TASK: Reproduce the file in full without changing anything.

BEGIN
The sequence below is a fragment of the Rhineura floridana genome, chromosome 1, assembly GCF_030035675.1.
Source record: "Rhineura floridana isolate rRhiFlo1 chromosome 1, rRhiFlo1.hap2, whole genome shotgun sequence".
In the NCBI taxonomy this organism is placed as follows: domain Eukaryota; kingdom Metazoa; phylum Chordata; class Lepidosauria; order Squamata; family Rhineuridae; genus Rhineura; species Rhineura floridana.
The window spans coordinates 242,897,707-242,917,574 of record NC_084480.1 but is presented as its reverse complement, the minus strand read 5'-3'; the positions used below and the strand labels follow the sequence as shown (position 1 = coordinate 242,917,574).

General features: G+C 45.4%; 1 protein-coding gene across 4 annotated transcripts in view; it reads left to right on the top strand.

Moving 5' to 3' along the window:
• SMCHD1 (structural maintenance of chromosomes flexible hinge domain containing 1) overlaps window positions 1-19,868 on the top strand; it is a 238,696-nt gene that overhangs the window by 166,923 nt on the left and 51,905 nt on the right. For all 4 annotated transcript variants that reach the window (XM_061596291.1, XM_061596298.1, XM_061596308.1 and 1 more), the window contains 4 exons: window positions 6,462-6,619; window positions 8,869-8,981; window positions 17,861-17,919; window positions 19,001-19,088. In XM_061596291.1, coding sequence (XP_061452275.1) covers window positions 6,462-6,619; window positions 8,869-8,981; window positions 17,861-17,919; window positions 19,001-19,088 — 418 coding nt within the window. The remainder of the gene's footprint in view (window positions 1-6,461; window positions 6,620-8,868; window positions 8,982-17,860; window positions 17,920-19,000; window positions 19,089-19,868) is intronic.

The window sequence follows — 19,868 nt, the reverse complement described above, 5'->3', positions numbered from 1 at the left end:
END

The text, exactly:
The sequence below is a fragment of the Rhineura floridana genome, chromosome 1, assembly GCF_030035675.1.
Source record: "Rhineura floridana isolate rRhiFlo1 chromosome 1, rRhiFlo1.hap2, whole genome shotgun sequence".
In the NCBI taxonomy this organism is placed as follows: domain Eukaryota; kingdom Metazoa; phylum Chordata; class Lepidosauria; order Squamata; family Rhineuridae; genus Rhineura; species Rhineura floridana.
The window spans coordinates 242,897,707-242,917,574 of record NC_084480.1 but is presented as its reverse complement, the minus strand read 5'-3'; the positions used below and the strand labels follow the sequence as shown (position 1 = coordinate 242,917,574).

General features: G+C 45.4%; 1 protein-coding gene across 4 annotated transcripts in view; it reads left to right on the top strand.

Moving 5' to 3' along the window:
• SMCHD1 (structural maintenance of chromosomes flexible hinge domain containing 1) overlaps window positions 1-19,868 on the top strand; it is a 238,696-nt gene that overhangs the window by 166,923 nt on the left and 51,905 nt on the right. For all 4 annotated transcript variants that reach the window (XM_061596291.1, XM_061596298.1, XM_061596308.1 and 1 more), the window contains 4 exons: window positions 6,462-6,619; window positions 8,869-8,981; window positions 17,861-17,919; window positions 19,001-19,088. In XM_061596291.1, coding sequence (XP_061452275.1) covers window positions 6,462-6,619; window positions 8,869-8,981; window positions 17,861-17,919; window positions 19,001-19,088 — 418 coding nt within the window. The remainder of the gene's footprint in view (window positions 1-6,461; window positions 6,620-8,868; window positions 8,982-17,860; window positions 17,920-19,000; window positions 19,089-19,868) is intronic.

The window sequence follows — 19,868 nt, the reverse complement described above, 5'->3', positions numbered from 1 at the left end: